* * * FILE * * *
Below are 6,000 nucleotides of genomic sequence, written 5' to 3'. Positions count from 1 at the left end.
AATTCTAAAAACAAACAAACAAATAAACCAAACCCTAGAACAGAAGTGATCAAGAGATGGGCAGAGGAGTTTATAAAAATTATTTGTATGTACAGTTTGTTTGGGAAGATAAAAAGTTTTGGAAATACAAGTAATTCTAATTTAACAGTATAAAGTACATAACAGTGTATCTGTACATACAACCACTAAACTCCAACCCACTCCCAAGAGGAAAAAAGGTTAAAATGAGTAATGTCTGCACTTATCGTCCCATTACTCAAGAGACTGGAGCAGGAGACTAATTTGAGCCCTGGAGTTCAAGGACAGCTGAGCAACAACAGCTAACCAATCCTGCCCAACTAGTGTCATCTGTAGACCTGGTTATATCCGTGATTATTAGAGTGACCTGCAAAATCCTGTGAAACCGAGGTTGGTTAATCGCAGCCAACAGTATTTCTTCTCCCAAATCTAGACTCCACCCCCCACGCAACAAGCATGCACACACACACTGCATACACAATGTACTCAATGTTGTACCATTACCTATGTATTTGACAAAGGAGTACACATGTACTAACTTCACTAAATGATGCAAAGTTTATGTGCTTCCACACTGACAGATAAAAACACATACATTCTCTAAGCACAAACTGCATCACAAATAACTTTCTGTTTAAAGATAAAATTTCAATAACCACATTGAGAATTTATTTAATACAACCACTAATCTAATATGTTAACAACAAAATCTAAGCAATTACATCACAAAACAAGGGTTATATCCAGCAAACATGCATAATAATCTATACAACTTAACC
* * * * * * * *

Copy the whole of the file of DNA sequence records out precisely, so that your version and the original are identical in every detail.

Below are 6,000 nucleotides of genomic sequence, written 5' to 3'. Positions count from 1 at the left end.
AATTCTAAAAACAAACAAACAAATAAACCAAACCCTAGAACAGAAGTGATCAAGAGATGGGCAGAGGAGTTTATAAAAATTATTTGTATGTACAGTTTGTTTGGGAAGATAAAAAGTTTTGGAAATACAAGTAATTCTAATTTAACAGTATAAAGTACATAACAGTGTATCTGTACATACAACCACTAAACTCCAACCCACTCCCAAGAGGAAAAAAGGTTAAAATGAGTAATGTCTGCACTTATCGTCCCATTACTCAAGAGACTGGAGCAGGAGACTAATTTGAGCCCTGGAGTTCAAGGACAGCTGAGCAACAACAGCTAACCAATCCTGCCCAACTAGTGTCATCTGTAGACCTGGTTATATCCGTGATTATTAGAGTGACCTGCAAAATCCTGTGAAACCGAGGTTGGTTAATCGCAGCCAACAGTATTTCTTCTCCCAAATCTAGACTCCACCCCCCACGCAACAAGCATGCACACACACACTGCATACACAATGTACTCAATGTTGTACCATTACCTATGTATTTGACAAAGGAGTACACATGTACTAACTTCACTAAATGATGCAAAGTTTATGTGCTTCCACACTGACAGATAAAAACACATACATTCTCTAAGCACAAACTGCATCACAAATAACTTTCTGTTTAAAGATAAAATTTCAATAACCACATTGAGAATTTATTTAATACAACCACTAATCTAATATGTTAACAACAAAATCTAAGCAATTACATCACAAAACAAGGGTTATATCCAGCAAACATGCATAATAATCTATACAACTTAACC